The vaccines are showing only Grade 1 & 2 toxicities, far less than chemo. I don't know about the rest of you, but the idea of having vaccine shots after treatment works for me.
Many want to discourage you from vaccines. But please consider this - do you want to wait and see if you recur after initial treatment and then be subjected to additional harsh chemotherapies? Or do you want to receive a series of vaccine injections that give you flu like symptoms for a short time?
Remember - some of us on the Her2support board are participants in these trials. I am in the GP2 vaccine trial, and despite not having the most favorable statistics, I am currently NED and doing well. As you know the studies are blinded and I don't know which arm I am in.
When others post that a vaccine doesn't work - I have to wonder about their motivation behind this. I've heard criticism about the delivery system and that is the reason for the immune response. I've heard many arguments against.
I can say that I've had a very positive experience participating in my trial, as others have had. I felt my health improve after the injections, and I didn't expect that because I didn't know which arm I was in. SandraGA had a similar experience.
What I'm asking is don't let the naysayers talk you out of making a positive decision for yourself and future cancer patients.
I'm just a cancer survivor, like many of the rest of you. Please go to clinicaltrials.gov and check it out. You might find something (and it doesn't have to be a vaccine) that is perfect for you!
: December 15, 2012; Volume 72, Issue 24, Supplement 3
Abstracts: Thirty-Fifth Annual CTRC-AACR San Antonio Breast Cancer Symposium-- Dec 4-8, 2012; San Antonio, TX
© 2012 American Association for Cancer Research Poster Session 5 - Treatment: Immunotherapy
Final Results of the Phase I/II Trials of the E75 Adjuvant Breast Cancer Vaccine
TJ Vreeland, GT Clifton, DF Hale, AK Sears, R Patil, JP Holmes, S Ponniah, EA Mittendorf, and GE Peoples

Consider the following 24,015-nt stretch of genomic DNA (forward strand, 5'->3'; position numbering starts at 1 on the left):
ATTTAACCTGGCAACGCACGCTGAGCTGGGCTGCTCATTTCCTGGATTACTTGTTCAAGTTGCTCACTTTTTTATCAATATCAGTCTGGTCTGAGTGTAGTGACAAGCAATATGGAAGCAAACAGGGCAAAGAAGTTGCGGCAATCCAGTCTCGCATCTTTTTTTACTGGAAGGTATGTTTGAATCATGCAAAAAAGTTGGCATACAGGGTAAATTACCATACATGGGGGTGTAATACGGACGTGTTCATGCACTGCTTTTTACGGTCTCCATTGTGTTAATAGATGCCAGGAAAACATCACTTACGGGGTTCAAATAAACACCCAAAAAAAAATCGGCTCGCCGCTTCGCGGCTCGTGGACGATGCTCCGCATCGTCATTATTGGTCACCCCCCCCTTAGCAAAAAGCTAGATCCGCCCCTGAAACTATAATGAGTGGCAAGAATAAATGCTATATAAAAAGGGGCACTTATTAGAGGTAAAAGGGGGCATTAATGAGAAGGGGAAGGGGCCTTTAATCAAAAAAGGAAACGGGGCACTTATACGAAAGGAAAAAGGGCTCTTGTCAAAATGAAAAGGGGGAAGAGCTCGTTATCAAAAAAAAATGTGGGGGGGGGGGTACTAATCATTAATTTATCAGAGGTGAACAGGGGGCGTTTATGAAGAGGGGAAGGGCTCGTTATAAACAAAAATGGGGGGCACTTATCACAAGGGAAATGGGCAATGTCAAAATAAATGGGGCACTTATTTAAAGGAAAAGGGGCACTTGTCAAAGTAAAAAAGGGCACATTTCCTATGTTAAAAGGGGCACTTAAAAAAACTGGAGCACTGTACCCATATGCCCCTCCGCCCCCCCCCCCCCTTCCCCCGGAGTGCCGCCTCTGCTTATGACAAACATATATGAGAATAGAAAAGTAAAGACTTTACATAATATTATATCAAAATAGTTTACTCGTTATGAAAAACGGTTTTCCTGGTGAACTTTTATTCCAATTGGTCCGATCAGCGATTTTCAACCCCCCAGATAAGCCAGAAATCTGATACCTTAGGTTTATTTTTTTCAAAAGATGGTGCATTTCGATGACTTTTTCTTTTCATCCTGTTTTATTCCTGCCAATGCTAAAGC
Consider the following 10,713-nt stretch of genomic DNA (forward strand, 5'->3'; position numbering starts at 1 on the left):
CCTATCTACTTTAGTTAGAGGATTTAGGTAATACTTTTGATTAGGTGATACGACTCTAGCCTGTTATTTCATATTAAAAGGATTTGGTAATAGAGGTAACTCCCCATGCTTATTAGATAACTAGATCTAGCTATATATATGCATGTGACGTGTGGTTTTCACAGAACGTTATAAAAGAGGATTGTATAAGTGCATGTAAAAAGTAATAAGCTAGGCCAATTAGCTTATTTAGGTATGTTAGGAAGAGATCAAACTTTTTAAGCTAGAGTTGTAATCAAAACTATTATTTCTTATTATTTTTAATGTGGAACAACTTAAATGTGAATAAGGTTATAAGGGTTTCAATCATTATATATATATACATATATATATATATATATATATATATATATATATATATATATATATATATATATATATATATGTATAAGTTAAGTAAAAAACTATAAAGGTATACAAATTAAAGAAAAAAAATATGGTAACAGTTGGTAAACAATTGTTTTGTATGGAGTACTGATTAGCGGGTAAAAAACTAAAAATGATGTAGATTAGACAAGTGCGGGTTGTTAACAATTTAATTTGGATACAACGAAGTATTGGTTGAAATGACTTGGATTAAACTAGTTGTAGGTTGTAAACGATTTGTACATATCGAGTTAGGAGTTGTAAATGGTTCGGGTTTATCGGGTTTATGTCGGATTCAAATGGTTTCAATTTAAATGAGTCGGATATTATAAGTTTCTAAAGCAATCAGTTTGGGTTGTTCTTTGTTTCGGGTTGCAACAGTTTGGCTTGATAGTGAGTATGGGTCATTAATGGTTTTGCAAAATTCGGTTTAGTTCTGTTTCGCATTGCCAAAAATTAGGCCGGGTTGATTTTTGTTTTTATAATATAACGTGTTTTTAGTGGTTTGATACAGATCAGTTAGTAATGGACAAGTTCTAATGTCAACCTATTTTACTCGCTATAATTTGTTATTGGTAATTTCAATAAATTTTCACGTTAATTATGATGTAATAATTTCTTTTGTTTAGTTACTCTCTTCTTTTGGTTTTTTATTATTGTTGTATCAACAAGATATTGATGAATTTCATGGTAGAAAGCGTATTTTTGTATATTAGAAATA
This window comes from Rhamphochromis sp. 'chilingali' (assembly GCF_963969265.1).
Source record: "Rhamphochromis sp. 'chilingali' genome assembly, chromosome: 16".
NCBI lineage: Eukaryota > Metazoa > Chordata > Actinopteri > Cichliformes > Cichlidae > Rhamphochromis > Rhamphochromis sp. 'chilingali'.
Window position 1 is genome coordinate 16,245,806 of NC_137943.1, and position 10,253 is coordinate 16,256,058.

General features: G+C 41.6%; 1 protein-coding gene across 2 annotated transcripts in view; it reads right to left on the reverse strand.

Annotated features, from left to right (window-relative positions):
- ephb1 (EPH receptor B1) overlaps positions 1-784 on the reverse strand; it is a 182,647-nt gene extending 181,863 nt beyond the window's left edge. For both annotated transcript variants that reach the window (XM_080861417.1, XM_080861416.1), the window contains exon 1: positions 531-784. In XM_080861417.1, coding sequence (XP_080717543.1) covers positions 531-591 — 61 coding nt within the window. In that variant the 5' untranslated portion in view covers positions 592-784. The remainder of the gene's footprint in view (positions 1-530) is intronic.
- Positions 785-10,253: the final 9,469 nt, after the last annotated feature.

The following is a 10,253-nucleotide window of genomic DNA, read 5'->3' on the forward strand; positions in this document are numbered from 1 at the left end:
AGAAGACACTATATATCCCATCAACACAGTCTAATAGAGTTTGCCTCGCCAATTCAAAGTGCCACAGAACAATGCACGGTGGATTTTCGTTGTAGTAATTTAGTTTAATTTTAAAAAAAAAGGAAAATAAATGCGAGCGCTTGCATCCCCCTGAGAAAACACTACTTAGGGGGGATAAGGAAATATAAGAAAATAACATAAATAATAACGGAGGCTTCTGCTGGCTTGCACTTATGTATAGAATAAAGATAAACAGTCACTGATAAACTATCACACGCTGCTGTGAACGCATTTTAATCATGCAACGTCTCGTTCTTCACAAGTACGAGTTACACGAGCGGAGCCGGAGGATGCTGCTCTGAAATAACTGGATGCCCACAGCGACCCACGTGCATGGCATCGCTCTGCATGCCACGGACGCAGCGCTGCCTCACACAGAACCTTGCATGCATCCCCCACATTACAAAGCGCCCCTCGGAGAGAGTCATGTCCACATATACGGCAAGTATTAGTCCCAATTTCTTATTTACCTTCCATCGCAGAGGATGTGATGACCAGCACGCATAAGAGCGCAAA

San Antonio Military Medical Center, San Antonio, TX; Joyce Murtha Breast Care Center, Windber, PA; Redwood Regional Medical Group, Santa Rosa Memorial Hospital, Santa Rosa, CA; Uniform Services University of Health Sciences, Bethesda, MD; MD Anderson Cancer Center, Houston, TX
We have completed phase I/II clinical trials vaccinating breast cancer patients (pts) with E75, a HLA-A2/A3-restricted HER2/neu
(HER2) peptide vaccine. The vaccine was administered in the adjuvant setting to prevent recurrences in high risk patients rendered disease-free with standard of care therapy. We have previously reported preliminary results indicating that the vaccine (including booster inoculations) is safe and effective in stimulating an anti-tumor immune response. Here, we report the final 5 year results from these trials.
The phase I/II trials were performed as dose-escalation/schedule-optimization trials enrolling node positive and high-risk, node negative breast cancer patients with tumors expressing any level of HER2. HLA-A2/A3+ pts were enrolled into the vaccine group (VG) while HLA-A2/A3- pts were followed prospectively as the untreated control group (CG). The VG pts were given 4–6 monthly intradermal inoculations of E75 with GM-CSF during the primary vaccine series (PVS). In addition, a voluntary booster program was initiated during the trial, with booster inoculations being offered every 6 months after completion of the PVS. Patients were monitored for local and systemic toxicity (graded by NCI Common Terminology Criteria for Adverse Events). In vivo
immune response was assessed in the VG by delayed type hypersensitivity (DTH) reactions to both E75 and saline, pre- and post-PVS. VG and CG pts were followed for 60 months (mo) and recurrences were documented. Demographic differences were compared with the Fisher's exact test and disease-free survival was determined using the Kaplan-Meier method and compared by log-rank test.
195 pts were enrolled, 6 withdrew (2 from VG, 4 from CG), 1 was lost to follow-up prior to vaccination, and 1 was found to be ineligible, leaving 187 evaluable pts; 108 in the VG and 79 in the CG. 53 pts volunteered for the booster program and received at least one booster inoculation. The VG and CG were well-matched with the only statistically significant difference being ER–/PR- status (31.1% in VG vs 17.7% in CG, p = 0.04). Vaccination was well tolerated (maximum local toxicity: 73.1% Grade 1, 26.9% Grade 2, 0% Grade 3; maximum systemic toxicity: 72.2% Grade 1, 15.7% Grade 2, and 2.8% Grade 3). In the VG, pre- to post-PVS E75 DTH significantly increased (mean 3.8 ±1.0 vs 14.8±1.4, p < 0.001) and post-PVS E75 DTH was significantly greater than post-PVS saline DTH (1.84±0.5 vs 14.8±1.4, p < 0.001). At the end of the trial, analysis of the Kaplan Meier curves at 60 mo shows increased disease-free survival in the VG compared to the CG with a trend toward significance (89.7% vs 80.6%, p = 0.076).
The E75 breast cancer vaccine is safe and well–tolerated. It elicits strong immune responses in vaccinated patients. At the end of the 5 year follow-up period, the E75 vaccine shows a strong trend toward preventing breast cancer recurrence in vaccinated patients. To investigate this vaccine (now known as NeuVax) further, the PRESENT trial, a prospective, randomized, double-blind, placebo-controlled, multi-center phase III registration trial has been initiated and is actively enrolling.
Cancer Res 2012;72(24 Suppl):Abstract nr P5-16-02.